And I find myself not entirely understanding your reasoning in point 3 [see the comments on Mary's post]. Your proposal “allows [people] to consider the suffering caused without directly feeling like their eating habits are being challenged” because they *aren’t* being challenged. You just told people that the way things are is the way they’re going to stay, and all they have to do is get behind this disturbing plan to genetically mess with the animals, so that people can continue doing what they’re doing. If you truly believe in advocating that people stop eating animals, and you find yourself with a mainstream NYT platform, why not *say* that in your editorial, briefly at the very least, rather than only claim that we have to just accept “factory farming” and that this engineer-the-animals idea is the best solution? Your approach seems completely backward to me. It doesn’t provide a way for people to start examing their eating of animals. It provides them hope for another way to justify it.

      And you’re also throwing your support to experimentation on lab-confined animals with this obscene proposal. But hey, institutions such as Wash U and their researchers stand to gain a whole lot financially from this idea, so screw the caged animals who have to suffer and die so that we can further justify eating other animals?

      Second comment:
      @Adam, also:

      I feel like maybe I owe apologies for some of my tone here and in my own post. Sometimes I write well while angry. And sometimes I write, well, too angrily while angry. And I recognize that had I known you were a vegan yourself, I probably would have taken a different approach/tone, but that’s another thing that troubles me: your NYT op-ed didn’t come across at all as from a vegan animal advocate, as from someone who wants to encourage people to stop eating animals; it came across as from someone within the system who more or less accepts the system and merely wants to modify it so that it can continue. I actually find myself more horrified by the piece now that I know a vegan wrote it. With remarks such as others I’ve previously quoted here and elsewhere and this one — “The people who consumed meat from such genetically engineered livestock would also be safe” — you’re really not encouraging people to stop eating animals, at all. You’re just encouraging them to support this plan to *maintain* the system with some adjustments. And I find this so very disturbing. And I find your reasoning for it defeatist; I’m not a fan of self-fulfilling prophecies.

      • Adam Shriver permalink
        February 20, 2010 11:34 am

        Thanks Stephanie, sorry I didn’t see your comments over there earlier. I appreciate the advocacy you’re doing, and knew that the comments were coming from good intentions (after all, sometimes righteous anger is completely justified).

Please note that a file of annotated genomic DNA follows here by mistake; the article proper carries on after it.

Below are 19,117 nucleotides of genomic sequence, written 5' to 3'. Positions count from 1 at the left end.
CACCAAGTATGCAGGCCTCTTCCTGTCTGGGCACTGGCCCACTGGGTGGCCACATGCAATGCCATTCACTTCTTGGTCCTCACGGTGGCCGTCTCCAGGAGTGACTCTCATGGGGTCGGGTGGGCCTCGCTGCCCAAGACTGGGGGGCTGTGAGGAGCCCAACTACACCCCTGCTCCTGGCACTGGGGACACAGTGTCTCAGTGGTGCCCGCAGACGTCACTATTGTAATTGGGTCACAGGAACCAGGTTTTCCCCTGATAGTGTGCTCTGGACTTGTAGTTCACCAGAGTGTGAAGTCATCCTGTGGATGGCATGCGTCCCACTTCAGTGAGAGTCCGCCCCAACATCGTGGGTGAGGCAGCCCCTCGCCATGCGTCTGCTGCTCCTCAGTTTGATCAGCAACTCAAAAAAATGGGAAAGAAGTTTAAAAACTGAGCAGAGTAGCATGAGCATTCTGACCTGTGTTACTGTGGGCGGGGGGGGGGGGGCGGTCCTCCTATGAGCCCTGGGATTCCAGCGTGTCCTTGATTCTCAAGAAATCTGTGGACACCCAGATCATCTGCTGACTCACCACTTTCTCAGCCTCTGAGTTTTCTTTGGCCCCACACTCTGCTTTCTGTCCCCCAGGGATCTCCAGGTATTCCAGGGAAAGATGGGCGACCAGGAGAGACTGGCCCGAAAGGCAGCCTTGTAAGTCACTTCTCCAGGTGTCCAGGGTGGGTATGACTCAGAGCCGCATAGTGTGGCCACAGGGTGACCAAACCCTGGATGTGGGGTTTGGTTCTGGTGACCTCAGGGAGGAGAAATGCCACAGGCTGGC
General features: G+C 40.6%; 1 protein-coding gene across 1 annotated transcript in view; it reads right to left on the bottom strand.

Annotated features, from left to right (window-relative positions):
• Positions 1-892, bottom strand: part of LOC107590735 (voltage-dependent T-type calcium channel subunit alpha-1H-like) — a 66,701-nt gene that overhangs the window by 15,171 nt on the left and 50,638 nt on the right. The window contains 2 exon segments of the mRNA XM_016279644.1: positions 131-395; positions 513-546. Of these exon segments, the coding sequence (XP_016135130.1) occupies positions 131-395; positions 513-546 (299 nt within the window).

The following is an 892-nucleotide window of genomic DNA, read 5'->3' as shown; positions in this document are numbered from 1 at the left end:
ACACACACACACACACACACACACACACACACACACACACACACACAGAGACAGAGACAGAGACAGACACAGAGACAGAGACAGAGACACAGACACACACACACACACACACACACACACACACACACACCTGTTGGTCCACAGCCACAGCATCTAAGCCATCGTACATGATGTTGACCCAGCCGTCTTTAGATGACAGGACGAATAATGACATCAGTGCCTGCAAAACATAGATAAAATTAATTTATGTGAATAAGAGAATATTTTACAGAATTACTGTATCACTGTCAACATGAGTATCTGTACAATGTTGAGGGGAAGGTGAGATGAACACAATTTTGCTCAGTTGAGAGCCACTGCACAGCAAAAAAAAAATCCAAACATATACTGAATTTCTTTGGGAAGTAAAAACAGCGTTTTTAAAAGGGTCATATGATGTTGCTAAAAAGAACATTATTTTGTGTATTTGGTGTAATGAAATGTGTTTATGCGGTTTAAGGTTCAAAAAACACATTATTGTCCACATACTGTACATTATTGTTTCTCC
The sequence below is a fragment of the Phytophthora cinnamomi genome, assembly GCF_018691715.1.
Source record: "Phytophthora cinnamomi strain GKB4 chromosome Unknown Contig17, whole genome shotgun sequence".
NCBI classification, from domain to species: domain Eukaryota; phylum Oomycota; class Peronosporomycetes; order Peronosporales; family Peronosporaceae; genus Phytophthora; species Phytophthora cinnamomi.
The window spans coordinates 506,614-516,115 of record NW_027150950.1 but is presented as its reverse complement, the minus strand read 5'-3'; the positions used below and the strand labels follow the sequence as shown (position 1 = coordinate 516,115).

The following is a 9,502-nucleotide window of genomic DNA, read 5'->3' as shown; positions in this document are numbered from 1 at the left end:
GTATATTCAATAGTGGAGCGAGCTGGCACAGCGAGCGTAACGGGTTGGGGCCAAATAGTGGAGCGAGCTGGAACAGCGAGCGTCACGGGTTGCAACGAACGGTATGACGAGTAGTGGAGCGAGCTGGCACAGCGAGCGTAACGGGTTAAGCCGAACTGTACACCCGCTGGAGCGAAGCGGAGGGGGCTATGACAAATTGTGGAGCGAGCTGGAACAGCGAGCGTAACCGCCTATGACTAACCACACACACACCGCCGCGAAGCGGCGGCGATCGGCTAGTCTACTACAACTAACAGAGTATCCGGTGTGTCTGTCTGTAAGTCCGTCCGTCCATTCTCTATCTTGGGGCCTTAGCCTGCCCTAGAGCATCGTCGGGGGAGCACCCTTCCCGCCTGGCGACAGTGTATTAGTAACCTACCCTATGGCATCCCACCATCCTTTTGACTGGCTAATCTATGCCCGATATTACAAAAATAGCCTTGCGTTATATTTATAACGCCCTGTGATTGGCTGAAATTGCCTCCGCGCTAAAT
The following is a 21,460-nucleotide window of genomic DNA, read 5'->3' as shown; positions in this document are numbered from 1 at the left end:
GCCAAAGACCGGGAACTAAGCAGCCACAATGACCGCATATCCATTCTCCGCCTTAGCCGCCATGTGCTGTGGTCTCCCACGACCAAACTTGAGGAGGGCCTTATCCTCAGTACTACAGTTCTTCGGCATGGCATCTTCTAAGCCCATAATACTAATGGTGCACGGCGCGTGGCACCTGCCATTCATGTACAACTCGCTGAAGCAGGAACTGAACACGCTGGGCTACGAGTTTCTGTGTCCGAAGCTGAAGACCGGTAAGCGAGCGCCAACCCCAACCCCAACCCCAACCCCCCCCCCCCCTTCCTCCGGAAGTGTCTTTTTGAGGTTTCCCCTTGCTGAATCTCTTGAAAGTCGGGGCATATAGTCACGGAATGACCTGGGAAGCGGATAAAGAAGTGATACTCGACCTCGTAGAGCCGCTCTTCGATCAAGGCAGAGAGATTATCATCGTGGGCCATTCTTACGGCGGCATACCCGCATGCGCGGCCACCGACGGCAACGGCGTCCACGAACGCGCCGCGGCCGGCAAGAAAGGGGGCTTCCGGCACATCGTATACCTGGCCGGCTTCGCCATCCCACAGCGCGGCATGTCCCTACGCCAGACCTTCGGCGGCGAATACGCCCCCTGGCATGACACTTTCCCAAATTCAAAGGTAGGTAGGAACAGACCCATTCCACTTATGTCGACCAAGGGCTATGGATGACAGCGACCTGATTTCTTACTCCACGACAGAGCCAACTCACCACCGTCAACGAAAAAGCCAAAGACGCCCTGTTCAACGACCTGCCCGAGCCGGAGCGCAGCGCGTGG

In regards to your pasted comments above, I see your point. Please understand, particularly with the quote “I’m offering a solution where you could still eat meat but avoid animal suffering.” (from New Scientist magazine) that journalists often have their own slant on what they’re trying to convey. They generally don’t have space for nuance, and so try to boil down issues to the thing that they think will be most interesting to their readers. Likewise, editors (such as at the NYT) generally try to cut out the nuance (statements like, “of course, the best solution is to eliminate factory farming entirely) because of space constraints. Now, this might be a bit of a cop-out on my part, because I suppose I could have stomped my foot and refused the edits, but I really do believe that this is a good way to get people to start thinking about the suffering caused in factory farms. If you hear any of my radio interviews, you’ll see that I’m quite explicit about the fact that I think we should get rid of factory farming. In fact, in my opinion, an interviewer at BBC radio cut me off early in an interview because I was saying so much about all of the problems with factory farming. So anyway, I take your point, but hope you will understand where I’m coming from.

      • February 20, 2010 1:11 pm

        Thanks for continuing the discussion, Adam. I do understand what happens in the editorial departments of publications, and I understand that what a writer can or can’t tolerate having cut has to be her or his own decision. Indeed, I’m painfully and personally familiar with what happens when what you want to write and what someone wants to publish contradict. I personally would have gone a different direction if they did cut some anti-animal ag material, but of course, I personally would have written an entirely different editorial too.